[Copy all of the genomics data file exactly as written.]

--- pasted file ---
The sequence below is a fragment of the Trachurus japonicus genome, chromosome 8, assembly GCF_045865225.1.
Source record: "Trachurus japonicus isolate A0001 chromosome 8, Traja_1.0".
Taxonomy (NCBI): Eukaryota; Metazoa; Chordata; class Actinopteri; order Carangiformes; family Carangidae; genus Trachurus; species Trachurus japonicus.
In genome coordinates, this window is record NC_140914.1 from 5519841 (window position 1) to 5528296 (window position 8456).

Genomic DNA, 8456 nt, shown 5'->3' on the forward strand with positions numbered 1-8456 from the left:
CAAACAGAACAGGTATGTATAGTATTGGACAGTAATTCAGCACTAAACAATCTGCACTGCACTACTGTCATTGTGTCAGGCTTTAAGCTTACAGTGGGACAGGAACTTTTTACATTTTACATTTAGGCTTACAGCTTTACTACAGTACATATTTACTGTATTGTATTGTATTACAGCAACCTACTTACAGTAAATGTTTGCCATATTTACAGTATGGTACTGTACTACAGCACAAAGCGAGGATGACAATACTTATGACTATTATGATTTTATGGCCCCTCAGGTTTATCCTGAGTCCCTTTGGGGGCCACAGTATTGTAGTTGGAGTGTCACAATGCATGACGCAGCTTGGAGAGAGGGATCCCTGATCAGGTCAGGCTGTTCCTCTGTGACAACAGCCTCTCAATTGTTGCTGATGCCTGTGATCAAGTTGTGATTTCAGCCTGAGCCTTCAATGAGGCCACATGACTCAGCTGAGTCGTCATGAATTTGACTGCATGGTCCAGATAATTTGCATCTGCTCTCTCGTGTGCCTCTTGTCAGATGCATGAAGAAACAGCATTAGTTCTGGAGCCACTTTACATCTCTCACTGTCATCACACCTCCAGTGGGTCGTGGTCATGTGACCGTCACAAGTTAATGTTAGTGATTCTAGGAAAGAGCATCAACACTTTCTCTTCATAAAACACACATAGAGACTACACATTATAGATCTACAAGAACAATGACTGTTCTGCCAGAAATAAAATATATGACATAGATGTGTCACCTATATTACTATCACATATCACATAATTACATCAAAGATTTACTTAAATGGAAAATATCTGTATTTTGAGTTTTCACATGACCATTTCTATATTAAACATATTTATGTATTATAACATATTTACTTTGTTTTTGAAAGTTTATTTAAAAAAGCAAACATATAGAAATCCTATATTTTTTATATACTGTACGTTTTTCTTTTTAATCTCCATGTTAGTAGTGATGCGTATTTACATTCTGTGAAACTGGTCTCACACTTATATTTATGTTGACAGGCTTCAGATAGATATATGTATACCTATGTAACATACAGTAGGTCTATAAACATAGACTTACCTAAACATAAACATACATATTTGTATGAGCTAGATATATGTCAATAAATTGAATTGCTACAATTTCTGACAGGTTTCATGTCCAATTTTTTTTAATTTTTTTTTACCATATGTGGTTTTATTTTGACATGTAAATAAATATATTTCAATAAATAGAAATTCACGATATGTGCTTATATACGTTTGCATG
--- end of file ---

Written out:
The sequence below is a fragment of the Trachurus japonicus genome, chromosome 8, assembly GCF_045865225.1.
Source record: "Trachurus japonicus isolate A0001 chromosome 8, Traja_1.0".
Taxonomy (NCBI): Eukaryota; Metazoa; Chordata; class Actinopteri; order Carangiformes; family Carangidae; genus Trachurus; species Trachurus japonicus.
In genome coordinates, this window is record NC_140914.1 from 5519841 (window position 1) to 5528296 (window position 8456).

Genomic DNA, 8456 nt, shown 5'->3' on the forward strand with positions numbered 1-8456 from the left:
CAAACAGAACAGGTATGTATAGTATTGGACAGTAATTCAGCACTAAACAATCTGCACTGCACTACTGTCATTGTGTCAGGCTTTAAGCTTACAGTGGGACAGGAACTTTTTACATTTTACATTTAGGCTTACAGCTTTACTACAGTACATATTTACTGTATTGTATTGTATTACAGCAACCTACTTACAGTAAATGTTTGCCATATTTACAGTATGGTACTGTACTACAGCACAAAGCGAGGATGACAATACTTATGACTATTATGATTTTATGGCCCCTCAGGTTTATCCTGAGTCCCTTTGGGGGCCACAGTATTGTAGTTGGAGTGTCACAATGCATGACGCAGCTTGGAGAGAGGGATCCCTGATCAGGTCAGGCTGTTCCTCTGTGACAACAGCCTCTCAATTGTTGCTGATGCCTGTGATCAAGTTGTGATTTCAGCCTGAGCCTTCAATGAGGCCACATGACTCAGCTGAGTCGTCATGAATTTGACTGCATGGTCCAGATAATTTGCATCTGCTCTCTCGTGTGCCTCTTGTCAGATGCATGAAGAAACAGCATTAGTTCTGGAGCCACTTTACATCTCTCACTGTCATCACACCTCCAGTGGGTCGTGGTCATGTGACCGTCACAAGTTAATGTTAGTGATTCTAGGAAAGAGCATCAACACTTTCTCTTCATAAAACACACATAGAGACTACACATTATAGATCTACAAGAACAATGACTGTTCTGCCAGAAATAAAATATATGACATAGATGTGTCACCTATATTACTATCACATATCACATAATTACATCAAAGATTTACTTAAATGGAAAATATCTGTATTTTGAGTTTTCACATGACCATTTCTATATTAAACATATTTATGTATTATAACATATTTACTTTGTTTTTGAAAGTTTATTTAAAAAAGCAAACATATAGAAATCCTATATTTTTTATATACTGTACGTTTTTCTTTTTAATCTCCATGTTAGTAGTGATGCGTATTTACATTCTGTGAAACTGGTCTCACACTTATATTTATGTTGACAGGCTTCAGATAGATATATGTATACCTATGTAACATACAGTAGGTCTATAAACATAGACTTACCTAAACATAAACATACATATTTGTATGAGCTAGATATATGTCAATAAATTGAATTGCTACAATTTCTGACAGGTTTCATGTCCAATTTTTTTTAATTTTTTTTTACCATATGTGGTTTTATTTTGACATGTAAATAAATATATTTCAATAAATAGAAATTCACGATATGTGCTTATATACGTTTGCATG